Bwlch Tryfan, 19th January 2016

This was Joy’s last hurrah before going back to full time work so we made the effort to get to the mountains and find some snow.

We did a simple route that I thought we could do quickly and then extend if we had time to spare, though I over-estimated our speed. We did a round of Tryfan, going up to Bwlch Tryfan from the Cwm Bochlwyd side and back again down Cwm Tryfan.

From the road the path is almost immediately rough scrambling and very wet but with glorious weather. Dazzling snows on the summits, plenty of colour low down, very little wind. It started to cloud over as we approached the pass but still good weather.

Snow conditions up to the pass were easy but the snow was much deeper on the south side with some exciting traverses across steep slopes. No footpaths were visible under the snow so we relied on map and compass, backed up by footprints. These only mean someone else went this way, not that they got where they were going. This proved true as we dropped further down into the valley. We followed the map and compass and used our mountain sense to find a sensible way but it was very slow going along rough boggy ground, still under snow.

Eventually I reckoned I could predict where the proper path was so I took a look and hey presto! there it was. This speeded us up a little but it was still a five hour round trip back to the car.

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Ambleside to Troutbeck, 17th January 2016

Joy and I made the journey to Ambleside in hopes of catching the snow at its best and we weren’t disappointed. We did the very popular walk to Troutbeck via Wansfell Pike and return via Skelghyll Wood.

There was a heavy overcast but otherwise good weather to start, it made good subdued light for photography.

We were soon glad we had taken our very useful mini-spikes and walking poles. The popular track was steep and iced up. Plenty of people were spending a lot of time falling over.

Views from the ascent and the summit were beautiful and I took plenty of shots. Glad I did as when we arrived at Troutbeck it started sleeting and didn’t really stop until we got back to Ambleside. We’d been very slow on the way over so the sleet encouraged a much quicker return. Views were much curtailed, with the cloud now down quite thickly.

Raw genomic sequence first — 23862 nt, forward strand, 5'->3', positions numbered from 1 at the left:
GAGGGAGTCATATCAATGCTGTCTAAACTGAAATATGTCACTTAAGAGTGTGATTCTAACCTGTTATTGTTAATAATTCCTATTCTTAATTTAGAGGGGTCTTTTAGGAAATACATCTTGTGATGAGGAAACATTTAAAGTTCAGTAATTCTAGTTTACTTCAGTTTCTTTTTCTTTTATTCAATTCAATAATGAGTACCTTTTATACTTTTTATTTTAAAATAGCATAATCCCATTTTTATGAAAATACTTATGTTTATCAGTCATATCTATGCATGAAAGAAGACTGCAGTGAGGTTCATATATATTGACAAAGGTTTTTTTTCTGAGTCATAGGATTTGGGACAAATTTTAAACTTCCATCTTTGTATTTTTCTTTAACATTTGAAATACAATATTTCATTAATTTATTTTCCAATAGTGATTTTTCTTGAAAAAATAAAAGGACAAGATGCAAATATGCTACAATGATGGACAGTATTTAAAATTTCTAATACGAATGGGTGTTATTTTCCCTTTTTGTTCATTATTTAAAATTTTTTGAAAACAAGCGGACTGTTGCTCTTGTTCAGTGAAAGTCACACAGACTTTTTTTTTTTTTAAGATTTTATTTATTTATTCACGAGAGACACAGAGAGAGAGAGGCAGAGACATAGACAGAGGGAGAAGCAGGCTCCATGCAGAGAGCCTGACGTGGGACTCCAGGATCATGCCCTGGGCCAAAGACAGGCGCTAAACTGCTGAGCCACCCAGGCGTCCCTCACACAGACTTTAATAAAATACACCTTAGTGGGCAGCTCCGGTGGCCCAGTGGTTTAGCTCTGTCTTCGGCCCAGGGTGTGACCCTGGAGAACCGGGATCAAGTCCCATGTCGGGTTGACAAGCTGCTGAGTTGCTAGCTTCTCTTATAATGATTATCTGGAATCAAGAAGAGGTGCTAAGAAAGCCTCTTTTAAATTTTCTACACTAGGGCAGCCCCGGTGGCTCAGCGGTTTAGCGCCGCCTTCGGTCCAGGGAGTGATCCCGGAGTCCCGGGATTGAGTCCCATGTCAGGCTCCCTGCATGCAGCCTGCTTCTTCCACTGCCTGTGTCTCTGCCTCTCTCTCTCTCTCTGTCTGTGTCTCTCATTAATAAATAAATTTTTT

All in all we took five hours for a route that should have taken about three and a half.

Llyn Idwal and surprise snow

The first time I’ve been in the mountains for a few months and this time it’s Snowdonia, which is now nearer to me than the Lake District. Llyn Ogwen is very easy to get to and you can walk from there up to Llyn Idwal, in it’s spectacular cirque, in about fifteen minutes.

The forecast was not good but it was sunny when I arrived so I hurried on up while the light lasted. I’d had a surprise during the drive down, as from quite some distance away I’d seen the tops of very snowy mountains. I’d assumed, with all the mild weather, there’d be no snow. Quite the opposite, a seriously heavy amount from about 500 metres upwards.

The weather closed in quickly, which you can see in the increasingly dark skies as the pictures progress. Some wonderful colours though. I’d been talking about how my local neighbourhood has been inspiring black and white photography but Snowdonia is definitely a colour destination.

All pictures taken with my now favourite camera the Olympus OMD-EM10.

Cheshire Grey

Since I started photography I’ve been used to colourful winters. I’ve spent all of them in the pennines, either in the Yorkshire Dales or Calderdale. Even when the trees are bare there’s a lot of colour around, in the heather, the bracken, the gritstone, the fallen leaves. Now I’ve moved to Cheshire and it’s all shades of grey. Hence why all my recent shots have been in black and white. I think I’ve never shot so much black and white. I’m enjoying it, though I’d love to get out into the mountains for a sunset again (any day now, I keep promising). Here’s a couple more moody monochromes.

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WordPress Daily Photo Challenge – Circle

In response to The Daily Post’s weekly photo challenge: “Circle.”

Walking home on Christmas Eve we saw the moon in the centre of what seemed like a perfectly round hole in the clouds. It turned out to be one of these. I’ve never seen one before but it seemed fairly obvious that it must be something like a rainbow type of effect. Very atmospheric. As I didn’t have a tripod or any way of guessing good exposure I just pointed and shot with my trusty Olympus OMD-EM10 and it did a pretty good job of getting enough details, though not surprisingly the very bright moon is totally without detail.

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